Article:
The world's press was systematically manipulated by British intelligence as part of a plot to overthrow Indonesia's President Sukarno in the 1960s, according to Foreign Office documents. The BBC, the Observer and Reuters news agency were all duped into carrying stories manufactured by agents working for the Foreign Office.
Last night, Denis Healey, Labour's defence secretary at the time, admitted the intelligence war had spun out of control in Indonesia. At one point the British were planting false documents on dead soldiers. Lord Healey even had to stop service chiefs from taking military action. He said: "I would not let the RAF drop a single bomb although they were very anxious to get involved."
The left-leaning Sukarno was overthrown in 1966 and up to half a million people were massacred by the new regime. Now a Foreign Office document obtained by the Independent on Sunday reveals the full extent of the "dirty tricks" campaign orchestrated from London, and how the world's journalists were manipulated.
A letter marked "secret and personal" from propaganda expert Norman Reddaway to Britain's ambassador in Jakarta, Sir Andrew Gilchrist, brags about the campaign which aimed to destabilise Mr Sukarno by suggesting his rule would lead to a communist takeover. One story "went all over the world and back again", writes Reddaway, while information from Gilchrist was "put almost instantly back into Indonesia via the BBC".
This included an allegation, with no apparent basis in reality, that Indonesian communists were planning to slaughter the citizens of Jakarta.
Reddaway, a specialist with the FO's Information Research Department (IRD), writes: "I wondered whether this was the first time in history that an ambassador had been able to address the people of his country of work almost at will and virtually instantaneously."
Showing his low opinion of journalists, he boasts that "newsmen would take anything from here, and pestered us for copy". He had been sent to Singapore to bolster British efforts to overthrow the Indonesian president and support General Suharto. His brief from London had been "to do whatever I could do to get rid of Sukarno", he revealed before his death last year. He therefore embarked on an extensive campaign of placing favourable stories with news wires, foreign correspondents and the BBC, and also used the pages of Encounter, an influential magazine for the liberal intelligentsia which, it later emerged, had been funded and controlled by the CIA.
His letter even suggests that the Observer newspaper had been persuaded to take the Foreign Office "angle" on the Indonesian takeover by reporting a "kid glove coup without butchery".
Last month, Abdurrahman Wahid, the country's current president, gave his support to a judicial inquiry into the massacres of 1965-66 and, in an interview broadcast on state television, promised to punish those found guilty.
Newly discovered cabinet papers show that British agencies, including MI6, had supported Islamic guerrillas and other dissident groups in an effort to destabilise Sukarno. The disorder fostered by the British led to General Suharto's takeover and dictatorship, and a wave of violence unseen since the Second World War. The massacre set the stage for almost 35 years of violent suppression, including the 1975 invasion of East Timor, which was only reversed last year.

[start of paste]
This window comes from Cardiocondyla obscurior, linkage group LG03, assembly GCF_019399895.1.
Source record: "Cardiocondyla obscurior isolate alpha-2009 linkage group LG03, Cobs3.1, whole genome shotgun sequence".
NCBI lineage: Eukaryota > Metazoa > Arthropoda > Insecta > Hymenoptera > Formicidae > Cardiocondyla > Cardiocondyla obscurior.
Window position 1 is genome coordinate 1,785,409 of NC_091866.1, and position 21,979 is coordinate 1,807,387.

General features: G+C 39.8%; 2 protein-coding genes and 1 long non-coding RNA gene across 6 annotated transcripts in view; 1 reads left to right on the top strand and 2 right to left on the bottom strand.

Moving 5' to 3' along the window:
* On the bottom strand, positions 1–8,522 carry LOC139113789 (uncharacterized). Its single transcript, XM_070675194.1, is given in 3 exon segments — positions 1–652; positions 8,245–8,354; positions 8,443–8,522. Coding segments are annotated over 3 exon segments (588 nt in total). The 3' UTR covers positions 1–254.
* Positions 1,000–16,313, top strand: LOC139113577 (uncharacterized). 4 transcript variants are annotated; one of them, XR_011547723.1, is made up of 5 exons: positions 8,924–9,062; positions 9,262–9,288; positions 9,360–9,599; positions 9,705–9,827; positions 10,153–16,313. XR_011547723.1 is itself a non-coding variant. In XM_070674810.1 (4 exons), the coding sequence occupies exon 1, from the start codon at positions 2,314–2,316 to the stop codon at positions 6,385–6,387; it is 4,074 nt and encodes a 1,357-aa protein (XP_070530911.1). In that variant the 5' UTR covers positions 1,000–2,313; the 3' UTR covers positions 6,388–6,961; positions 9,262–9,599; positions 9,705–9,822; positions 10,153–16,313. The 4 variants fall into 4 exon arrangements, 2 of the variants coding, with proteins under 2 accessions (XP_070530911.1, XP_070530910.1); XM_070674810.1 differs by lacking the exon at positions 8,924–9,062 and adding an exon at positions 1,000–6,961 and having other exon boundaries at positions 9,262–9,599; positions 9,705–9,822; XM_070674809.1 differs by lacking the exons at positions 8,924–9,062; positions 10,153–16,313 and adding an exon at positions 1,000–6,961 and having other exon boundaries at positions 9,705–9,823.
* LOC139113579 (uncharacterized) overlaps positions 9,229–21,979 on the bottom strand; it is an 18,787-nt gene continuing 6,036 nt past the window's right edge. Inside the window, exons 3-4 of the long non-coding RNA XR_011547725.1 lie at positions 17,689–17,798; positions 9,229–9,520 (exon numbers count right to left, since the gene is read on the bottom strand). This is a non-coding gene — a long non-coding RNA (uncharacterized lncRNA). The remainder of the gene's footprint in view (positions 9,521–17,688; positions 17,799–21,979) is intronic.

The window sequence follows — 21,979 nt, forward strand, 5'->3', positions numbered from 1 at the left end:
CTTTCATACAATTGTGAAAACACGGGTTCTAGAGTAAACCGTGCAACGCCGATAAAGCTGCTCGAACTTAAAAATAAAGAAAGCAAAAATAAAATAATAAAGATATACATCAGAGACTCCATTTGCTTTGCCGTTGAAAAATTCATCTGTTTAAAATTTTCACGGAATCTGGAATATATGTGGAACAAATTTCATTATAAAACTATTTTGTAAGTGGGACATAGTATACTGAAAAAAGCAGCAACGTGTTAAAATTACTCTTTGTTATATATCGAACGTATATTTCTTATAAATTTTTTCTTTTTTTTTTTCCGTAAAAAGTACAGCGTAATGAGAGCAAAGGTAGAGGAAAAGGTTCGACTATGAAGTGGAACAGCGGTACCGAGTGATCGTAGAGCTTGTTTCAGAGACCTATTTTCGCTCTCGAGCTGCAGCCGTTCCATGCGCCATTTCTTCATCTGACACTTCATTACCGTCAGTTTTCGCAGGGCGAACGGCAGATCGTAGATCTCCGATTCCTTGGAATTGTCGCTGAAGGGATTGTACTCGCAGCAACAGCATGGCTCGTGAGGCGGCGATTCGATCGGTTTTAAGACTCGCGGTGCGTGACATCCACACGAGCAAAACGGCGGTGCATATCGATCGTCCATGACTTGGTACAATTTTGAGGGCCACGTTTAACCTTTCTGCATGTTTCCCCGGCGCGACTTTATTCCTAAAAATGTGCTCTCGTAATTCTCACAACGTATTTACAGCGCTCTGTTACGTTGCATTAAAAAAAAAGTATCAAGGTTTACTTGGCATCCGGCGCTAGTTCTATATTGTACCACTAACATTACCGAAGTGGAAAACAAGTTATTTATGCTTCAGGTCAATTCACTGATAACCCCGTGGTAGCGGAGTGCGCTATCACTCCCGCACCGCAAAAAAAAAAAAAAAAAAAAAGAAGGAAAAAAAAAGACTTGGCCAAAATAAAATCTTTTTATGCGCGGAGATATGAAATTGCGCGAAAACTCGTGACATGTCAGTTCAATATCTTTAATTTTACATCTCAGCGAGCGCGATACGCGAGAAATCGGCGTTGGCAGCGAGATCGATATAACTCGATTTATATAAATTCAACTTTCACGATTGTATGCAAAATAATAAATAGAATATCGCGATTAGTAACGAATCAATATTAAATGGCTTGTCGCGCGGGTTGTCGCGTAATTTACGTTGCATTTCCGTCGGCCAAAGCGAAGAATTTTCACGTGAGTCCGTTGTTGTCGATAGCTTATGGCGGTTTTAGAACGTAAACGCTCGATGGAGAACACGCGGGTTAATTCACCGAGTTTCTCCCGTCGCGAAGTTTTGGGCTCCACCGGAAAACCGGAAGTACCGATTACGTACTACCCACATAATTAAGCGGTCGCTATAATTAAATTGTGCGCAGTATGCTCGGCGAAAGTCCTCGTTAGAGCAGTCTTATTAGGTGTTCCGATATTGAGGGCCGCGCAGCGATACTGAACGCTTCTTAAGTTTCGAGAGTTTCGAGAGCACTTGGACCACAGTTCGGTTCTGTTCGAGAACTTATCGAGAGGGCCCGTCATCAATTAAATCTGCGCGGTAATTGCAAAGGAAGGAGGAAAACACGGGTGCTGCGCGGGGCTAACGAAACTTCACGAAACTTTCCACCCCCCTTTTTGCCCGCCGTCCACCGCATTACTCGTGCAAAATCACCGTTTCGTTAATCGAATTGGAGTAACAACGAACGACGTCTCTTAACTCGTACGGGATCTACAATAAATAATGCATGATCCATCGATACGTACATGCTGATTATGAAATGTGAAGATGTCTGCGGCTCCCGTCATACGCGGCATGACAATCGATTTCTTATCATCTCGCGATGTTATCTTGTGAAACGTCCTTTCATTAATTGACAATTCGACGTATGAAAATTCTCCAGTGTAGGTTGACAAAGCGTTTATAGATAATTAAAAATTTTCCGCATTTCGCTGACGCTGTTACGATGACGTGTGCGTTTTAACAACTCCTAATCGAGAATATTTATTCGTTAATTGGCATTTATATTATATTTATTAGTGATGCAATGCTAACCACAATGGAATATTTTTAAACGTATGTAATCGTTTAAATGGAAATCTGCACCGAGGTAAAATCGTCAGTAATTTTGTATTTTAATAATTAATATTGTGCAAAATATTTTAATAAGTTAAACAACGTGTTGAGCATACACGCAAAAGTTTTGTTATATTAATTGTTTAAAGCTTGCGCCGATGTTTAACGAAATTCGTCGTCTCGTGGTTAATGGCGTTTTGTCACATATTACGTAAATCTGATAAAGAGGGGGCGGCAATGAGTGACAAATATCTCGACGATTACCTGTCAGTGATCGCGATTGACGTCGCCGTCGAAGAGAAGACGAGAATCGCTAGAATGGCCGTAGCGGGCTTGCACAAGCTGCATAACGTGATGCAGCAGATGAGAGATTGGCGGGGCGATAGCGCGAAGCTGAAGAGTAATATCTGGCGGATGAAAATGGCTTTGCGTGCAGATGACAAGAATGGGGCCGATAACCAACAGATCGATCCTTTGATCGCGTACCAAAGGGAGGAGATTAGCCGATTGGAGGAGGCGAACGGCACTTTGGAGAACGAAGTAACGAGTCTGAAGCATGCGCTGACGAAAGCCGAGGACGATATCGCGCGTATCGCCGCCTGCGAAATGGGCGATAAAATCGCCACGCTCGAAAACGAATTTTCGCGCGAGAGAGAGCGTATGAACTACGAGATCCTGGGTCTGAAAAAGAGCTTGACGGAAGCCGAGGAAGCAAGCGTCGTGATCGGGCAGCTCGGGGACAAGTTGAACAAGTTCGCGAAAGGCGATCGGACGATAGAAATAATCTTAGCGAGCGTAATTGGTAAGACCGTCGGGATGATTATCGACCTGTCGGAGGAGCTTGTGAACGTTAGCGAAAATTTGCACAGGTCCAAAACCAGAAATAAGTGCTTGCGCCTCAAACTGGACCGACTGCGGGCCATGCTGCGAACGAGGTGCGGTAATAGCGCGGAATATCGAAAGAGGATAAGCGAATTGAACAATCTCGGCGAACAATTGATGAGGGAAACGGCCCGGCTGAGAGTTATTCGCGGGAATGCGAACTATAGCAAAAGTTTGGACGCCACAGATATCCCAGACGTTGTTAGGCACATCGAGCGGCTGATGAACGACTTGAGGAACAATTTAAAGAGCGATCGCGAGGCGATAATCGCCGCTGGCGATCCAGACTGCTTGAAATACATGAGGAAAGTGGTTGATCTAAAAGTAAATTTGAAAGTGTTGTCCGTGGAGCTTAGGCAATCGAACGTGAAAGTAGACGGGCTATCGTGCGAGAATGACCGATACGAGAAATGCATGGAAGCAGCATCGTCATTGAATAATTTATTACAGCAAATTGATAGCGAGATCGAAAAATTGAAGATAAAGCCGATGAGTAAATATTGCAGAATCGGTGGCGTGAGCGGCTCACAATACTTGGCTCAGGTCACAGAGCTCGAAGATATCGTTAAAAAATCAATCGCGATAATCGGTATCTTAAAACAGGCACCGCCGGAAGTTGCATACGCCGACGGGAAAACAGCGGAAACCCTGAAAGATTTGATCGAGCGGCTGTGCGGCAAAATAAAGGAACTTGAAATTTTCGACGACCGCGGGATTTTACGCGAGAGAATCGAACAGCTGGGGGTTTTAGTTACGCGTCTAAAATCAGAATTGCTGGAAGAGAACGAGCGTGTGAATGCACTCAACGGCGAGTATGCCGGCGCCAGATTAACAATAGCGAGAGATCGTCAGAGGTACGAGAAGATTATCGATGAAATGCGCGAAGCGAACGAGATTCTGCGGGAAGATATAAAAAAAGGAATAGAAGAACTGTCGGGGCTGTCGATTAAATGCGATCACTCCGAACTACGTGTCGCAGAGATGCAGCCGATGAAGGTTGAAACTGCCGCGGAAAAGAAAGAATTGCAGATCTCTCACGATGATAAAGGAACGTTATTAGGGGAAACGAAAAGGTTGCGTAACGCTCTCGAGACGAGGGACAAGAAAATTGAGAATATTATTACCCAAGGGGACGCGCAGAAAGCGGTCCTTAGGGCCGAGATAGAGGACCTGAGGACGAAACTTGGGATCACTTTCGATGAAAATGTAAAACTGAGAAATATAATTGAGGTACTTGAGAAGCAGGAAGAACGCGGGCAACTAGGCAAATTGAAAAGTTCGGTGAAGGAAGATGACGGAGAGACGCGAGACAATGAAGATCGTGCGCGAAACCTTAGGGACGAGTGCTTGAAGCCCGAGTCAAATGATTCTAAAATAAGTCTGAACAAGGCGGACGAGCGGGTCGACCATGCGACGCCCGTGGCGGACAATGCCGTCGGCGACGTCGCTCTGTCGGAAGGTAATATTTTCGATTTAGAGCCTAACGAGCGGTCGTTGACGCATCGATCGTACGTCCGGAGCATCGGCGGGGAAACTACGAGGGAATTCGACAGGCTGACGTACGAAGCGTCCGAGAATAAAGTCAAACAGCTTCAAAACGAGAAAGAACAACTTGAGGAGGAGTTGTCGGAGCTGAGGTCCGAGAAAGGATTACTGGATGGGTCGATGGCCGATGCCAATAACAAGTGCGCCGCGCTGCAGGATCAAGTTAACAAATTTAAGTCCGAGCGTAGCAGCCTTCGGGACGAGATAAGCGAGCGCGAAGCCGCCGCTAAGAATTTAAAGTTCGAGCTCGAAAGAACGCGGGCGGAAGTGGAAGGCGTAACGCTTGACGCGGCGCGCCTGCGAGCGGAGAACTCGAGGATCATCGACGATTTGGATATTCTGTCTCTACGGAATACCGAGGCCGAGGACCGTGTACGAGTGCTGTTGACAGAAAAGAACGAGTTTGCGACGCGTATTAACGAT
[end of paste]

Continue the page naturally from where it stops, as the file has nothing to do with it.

The cabinet documents (which are separate from the revelations of Reddaway) were uncovered by David Easter, an historian at the London School of Economics. His research - which is published this week in the journal Intelligence and National Security - shows that the cabinet's defence and overseas policy committee asked the head of MI6, Dick White, to draw up plans for covert operations against Indonesia in January 1964. According to Dr Easter, these operations began in the spring of that year and included supplying arms to separatists in the Indonesian provinces of Aceh and Sulawesi.
These actions were complemented by a propaganda campaign run out of Britain's Far East HQ in Singapore by the IRD, which had close connections with MI6. The unit was behind stories that Sukarno and his tolerance of the Indonesian Communist Party (PKI) would lead to a communist dictatorship in Indonesia.
Reddaway was a key part of this. His letter, written in July 1966, was released to Churchill College, Cambridge, which holds the private papers of Sir Andrew Gilchrist.
Last night, Lord Healey owned up to the Foreign Office misinformation campaign.
Lord Healey said: "Norman Reddaway had an office in Singapore. They began to put out false information and I think that, to my horror on one occasion, they put forged documents on the bodies of Indonesian soldiers we had taken. I confronted Reddaway over this.
"The key thing here is that Indonesia was infiltrating its troops into Borneo and had organised a coup against the Sultan of Brunei with whom we had a treaty. So we reacted similarly. I think it has been long known that British Special Forces - the SAS, SBS and Gurkhas - were used to tackle the Indonesians. But everything was done on the ground. I would not let the RAF drop a single bomb although they were very anxious to get involved."
Lord Healey denied any personal knowledge of the wider MI6 campaign to arm opponents of Sukarno. But, he added: "I would certainly have supported it."
According to one of the country's leading commentators on security matters - Richard Aldrich, a professor at Nottingham University - the episode shows Britain's post-war operations at their most effective. "It represents one of the supreme achievements of the British clandestine services," he said. "In contrast with the American CIA, they remained politically accountable and low-key. Britain has a preference for bribing people rather than blowing them up."
Professor Aldrich added that modern journalistic deadlines had made today's media even more open to manipulation than it was 30 years ago.